ANKARA, Feb 25: Hostility between Turkey and the Kurds of
northern Iraq spiralled on Tuesday over Ankara's plans to bolster its military
presence in the breakaway region before a possible US-led war on
Baghdad(Abdullah Zaheeruddin/Getty Images)
Kurds oppose Turkish role
ANKARA, Feb 25: Hostility between Turkey and the Kurds of northern Iraq
spiralled on Tuesday over Ankara's plans to bolster its military presence in the
breakaway region before a possible US-led war on Baghdad.
As the Turkish government asked parliament to authorize the deployment of
thousands more troops across the border in northern Iraq, the regional
parliament in Kurdish-controlled northern Iraq demanded international action to
keep Ankara in check.
Underscoring the growing tensions between two US allies, who will be crucial in
a military campaign against Baghdad, the Kurdish parliament issued a declaration
saying it "rejects any military intervention by Turkey or other countries
in Kurdistan for any pretext".
Turkey immediately denied it had a "secret agenda" to take control of
the region, which has been outside Baghdad's control since the 1991 Gulf war,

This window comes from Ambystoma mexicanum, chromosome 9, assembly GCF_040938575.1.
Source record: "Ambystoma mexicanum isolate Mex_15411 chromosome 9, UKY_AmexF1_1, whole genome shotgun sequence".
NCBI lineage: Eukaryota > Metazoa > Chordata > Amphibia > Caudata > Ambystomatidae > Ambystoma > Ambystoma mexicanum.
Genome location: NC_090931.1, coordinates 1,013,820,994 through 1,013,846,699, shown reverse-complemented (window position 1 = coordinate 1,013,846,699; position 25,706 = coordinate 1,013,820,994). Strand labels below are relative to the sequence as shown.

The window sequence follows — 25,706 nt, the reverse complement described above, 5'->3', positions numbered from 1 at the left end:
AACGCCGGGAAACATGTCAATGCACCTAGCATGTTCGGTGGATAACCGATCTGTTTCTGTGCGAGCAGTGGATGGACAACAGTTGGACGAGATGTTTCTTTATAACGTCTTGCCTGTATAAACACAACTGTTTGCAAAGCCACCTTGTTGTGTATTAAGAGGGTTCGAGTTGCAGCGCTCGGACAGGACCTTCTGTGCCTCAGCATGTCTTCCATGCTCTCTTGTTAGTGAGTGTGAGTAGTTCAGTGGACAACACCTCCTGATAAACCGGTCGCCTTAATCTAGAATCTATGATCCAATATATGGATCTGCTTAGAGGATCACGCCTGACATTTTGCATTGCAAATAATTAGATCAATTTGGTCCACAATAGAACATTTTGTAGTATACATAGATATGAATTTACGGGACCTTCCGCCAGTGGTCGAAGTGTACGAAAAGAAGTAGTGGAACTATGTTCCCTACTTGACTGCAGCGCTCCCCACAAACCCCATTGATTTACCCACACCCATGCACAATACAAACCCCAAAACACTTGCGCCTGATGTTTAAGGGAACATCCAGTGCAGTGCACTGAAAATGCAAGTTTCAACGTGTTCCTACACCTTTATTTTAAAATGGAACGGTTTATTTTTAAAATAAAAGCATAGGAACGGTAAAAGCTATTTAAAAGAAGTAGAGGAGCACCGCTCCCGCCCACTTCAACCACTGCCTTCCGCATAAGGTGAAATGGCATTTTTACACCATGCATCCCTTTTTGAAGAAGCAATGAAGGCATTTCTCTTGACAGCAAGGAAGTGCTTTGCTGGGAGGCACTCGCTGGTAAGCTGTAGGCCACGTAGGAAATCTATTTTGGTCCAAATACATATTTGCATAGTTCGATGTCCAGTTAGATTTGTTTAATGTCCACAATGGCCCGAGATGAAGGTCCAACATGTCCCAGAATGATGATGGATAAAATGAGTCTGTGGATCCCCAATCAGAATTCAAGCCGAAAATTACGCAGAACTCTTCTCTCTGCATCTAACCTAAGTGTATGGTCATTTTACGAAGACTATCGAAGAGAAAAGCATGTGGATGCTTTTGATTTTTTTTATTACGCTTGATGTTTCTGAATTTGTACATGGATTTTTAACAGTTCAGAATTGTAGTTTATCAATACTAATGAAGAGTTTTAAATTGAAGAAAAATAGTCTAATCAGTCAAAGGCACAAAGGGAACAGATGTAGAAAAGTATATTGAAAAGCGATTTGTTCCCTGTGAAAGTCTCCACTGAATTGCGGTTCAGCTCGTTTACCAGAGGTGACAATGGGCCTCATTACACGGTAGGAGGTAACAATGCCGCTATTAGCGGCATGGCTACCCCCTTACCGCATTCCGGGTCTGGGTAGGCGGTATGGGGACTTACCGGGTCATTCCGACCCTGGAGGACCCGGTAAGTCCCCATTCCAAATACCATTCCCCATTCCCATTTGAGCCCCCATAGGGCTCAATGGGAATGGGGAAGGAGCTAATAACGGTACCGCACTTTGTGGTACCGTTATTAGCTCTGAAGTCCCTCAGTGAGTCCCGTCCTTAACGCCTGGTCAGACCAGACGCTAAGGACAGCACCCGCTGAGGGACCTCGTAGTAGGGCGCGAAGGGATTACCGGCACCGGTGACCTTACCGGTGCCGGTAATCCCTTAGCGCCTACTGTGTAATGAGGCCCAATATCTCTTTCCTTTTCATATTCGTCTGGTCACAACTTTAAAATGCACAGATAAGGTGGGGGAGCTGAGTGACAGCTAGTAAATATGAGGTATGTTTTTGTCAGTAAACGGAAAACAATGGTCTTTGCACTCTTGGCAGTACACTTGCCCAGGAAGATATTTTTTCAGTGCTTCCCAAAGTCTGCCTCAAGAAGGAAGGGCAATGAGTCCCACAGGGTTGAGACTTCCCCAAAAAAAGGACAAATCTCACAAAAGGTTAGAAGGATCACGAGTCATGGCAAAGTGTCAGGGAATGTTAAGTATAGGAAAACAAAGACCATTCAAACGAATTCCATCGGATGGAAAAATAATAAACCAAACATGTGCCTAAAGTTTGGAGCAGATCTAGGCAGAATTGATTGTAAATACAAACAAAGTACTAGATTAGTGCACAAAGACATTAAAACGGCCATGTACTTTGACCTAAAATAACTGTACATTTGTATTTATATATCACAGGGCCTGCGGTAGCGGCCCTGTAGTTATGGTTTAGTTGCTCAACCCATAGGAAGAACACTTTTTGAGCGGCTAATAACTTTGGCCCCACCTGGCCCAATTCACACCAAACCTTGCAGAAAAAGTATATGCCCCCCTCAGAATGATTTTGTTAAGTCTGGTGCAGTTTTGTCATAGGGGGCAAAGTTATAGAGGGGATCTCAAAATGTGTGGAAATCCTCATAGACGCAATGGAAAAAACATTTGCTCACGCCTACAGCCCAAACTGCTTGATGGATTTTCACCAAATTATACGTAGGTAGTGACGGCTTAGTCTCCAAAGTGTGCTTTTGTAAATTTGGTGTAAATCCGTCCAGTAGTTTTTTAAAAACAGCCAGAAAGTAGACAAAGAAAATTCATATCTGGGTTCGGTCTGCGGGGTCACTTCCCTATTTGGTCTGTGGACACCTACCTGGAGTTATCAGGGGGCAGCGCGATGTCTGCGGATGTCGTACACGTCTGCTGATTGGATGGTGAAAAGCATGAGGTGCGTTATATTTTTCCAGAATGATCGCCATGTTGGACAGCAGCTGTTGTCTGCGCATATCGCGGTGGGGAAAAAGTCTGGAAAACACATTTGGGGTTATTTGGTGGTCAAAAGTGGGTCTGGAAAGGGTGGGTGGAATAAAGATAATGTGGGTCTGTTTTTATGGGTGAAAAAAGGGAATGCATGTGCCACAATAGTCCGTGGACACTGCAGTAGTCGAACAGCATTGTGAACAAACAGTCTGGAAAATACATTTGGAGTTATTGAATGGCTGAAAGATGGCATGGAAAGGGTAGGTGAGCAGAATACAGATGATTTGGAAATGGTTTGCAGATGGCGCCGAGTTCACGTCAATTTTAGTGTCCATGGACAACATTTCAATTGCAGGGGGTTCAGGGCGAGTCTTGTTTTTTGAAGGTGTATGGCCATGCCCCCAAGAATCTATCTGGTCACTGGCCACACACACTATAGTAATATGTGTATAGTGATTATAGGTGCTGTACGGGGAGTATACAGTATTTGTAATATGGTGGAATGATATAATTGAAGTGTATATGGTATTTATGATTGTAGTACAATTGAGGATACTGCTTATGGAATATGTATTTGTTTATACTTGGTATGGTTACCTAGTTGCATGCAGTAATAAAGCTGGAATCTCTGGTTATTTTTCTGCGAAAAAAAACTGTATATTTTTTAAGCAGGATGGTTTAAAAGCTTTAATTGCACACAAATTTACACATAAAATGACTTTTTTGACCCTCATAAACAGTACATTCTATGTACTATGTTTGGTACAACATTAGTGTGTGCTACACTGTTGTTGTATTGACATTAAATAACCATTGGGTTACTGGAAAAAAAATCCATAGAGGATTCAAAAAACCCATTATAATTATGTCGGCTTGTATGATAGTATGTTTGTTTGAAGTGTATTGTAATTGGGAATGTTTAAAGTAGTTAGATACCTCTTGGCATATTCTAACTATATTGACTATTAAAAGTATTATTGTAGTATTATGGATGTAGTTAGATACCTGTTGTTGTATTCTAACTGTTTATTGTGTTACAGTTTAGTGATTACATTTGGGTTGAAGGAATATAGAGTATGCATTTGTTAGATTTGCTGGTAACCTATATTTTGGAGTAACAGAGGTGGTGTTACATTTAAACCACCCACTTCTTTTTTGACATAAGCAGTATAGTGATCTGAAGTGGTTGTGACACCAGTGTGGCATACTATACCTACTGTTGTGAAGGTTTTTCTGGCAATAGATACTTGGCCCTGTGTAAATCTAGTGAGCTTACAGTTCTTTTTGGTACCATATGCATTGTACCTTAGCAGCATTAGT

and accused Kurdish MPs of "provocation and misleading remarks".
"It would be very misleading and unjustified to interpret any military
measures Turkey might take to ensure its own security and to provide
humanitarian aid to a possible wave of refugees as having a design or intentions
over Iraq," a foreign ministry spokesman said on Tuesday.
Tuesday's row was an indication of the deep distrust between the two camps.
Turkey claims its troops will go to northern Iraq for humanitarian purposes but
the Iraqi Kurds fear Ankara may be seeking to extend control over their region.
A senior official of the Kurdistan Democratic Party (KDP), which controls the
strip of northern Iraq adjacent to the Turkish border, recently warned there
could be armed conflict if the Turkish army intervened in the region.
"We will oppose any Turkish military intervention... Any intervention,
under whatever pretext, will lead to clashes," the faction's chief
spokesman, Hoshyar Zebari, was quoted by the Turkish media as saying.
Another KDP official, Sami Abdul Rahman, said on Monday the Kurds felt
"less threat" from the Baghdad regime than from Turkey's plans to
deploy troops in the region.
His warning came as the Turkish authorities prevented some 400 journalists
crossing into Iraq to report on a Iraqi opposition meeting in the city of Arbil.
Several Turkish newspapers suggested the KDP had barred the journalists from the
meeting. But the Kurds issued a statement denying the allegation and accused the
Turkish authorities of seeking to send large numbers of security officials to
accompany the reporters.-AFP
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